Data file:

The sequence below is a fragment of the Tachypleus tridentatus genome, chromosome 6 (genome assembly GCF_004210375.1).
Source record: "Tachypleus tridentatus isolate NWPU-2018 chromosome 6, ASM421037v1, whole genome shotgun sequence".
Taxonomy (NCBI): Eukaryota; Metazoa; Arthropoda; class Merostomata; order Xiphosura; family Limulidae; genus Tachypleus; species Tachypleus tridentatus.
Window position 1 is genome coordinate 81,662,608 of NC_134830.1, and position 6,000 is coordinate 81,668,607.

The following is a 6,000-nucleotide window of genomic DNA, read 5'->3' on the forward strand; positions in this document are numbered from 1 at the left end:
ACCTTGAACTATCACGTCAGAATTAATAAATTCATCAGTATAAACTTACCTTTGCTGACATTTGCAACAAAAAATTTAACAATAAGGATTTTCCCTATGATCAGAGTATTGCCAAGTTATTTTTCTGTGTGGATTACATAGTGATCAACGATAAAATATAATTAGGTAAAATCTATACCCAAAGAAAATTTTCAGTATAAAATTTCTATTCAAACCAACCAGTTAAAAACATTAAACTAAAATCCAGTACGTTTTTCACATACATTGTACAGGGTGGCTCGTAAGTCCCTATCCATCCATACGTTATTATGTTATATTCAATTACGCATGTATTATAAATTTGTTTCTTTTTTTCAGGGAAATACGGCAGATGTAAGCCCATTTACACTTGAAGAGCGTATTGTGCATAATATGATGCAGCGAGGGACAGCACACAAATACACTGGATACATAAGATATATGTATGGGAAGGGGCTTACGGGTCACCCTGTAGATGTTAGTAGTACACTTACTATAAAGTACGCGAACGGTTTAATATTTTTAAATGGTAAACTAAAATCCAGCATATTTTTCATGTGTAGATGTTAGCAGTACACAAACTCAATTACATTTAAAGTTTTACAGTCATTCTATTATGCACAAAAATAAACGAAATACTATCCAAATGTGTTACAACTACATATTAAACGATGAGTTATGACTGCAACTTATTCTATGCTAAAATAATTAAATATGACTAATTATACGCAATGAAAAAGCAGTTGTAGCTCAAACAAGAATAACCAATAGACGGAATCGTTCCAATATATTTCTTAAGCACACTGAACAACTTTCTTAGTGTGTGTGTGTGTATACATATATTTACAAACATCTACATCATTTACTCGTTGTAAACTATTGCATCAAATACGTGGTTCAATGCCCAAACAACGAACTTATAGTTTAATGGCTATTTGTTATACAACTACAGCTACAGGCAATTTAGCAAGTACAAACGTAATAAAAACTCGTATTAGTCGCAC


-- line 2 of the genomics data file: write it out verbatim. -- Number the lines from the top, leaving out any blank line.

Source record: "Tachypleus tridentatus isolate NWPU-2018 chromosome 6, ASM421037v1, whole genome shotgun sequence".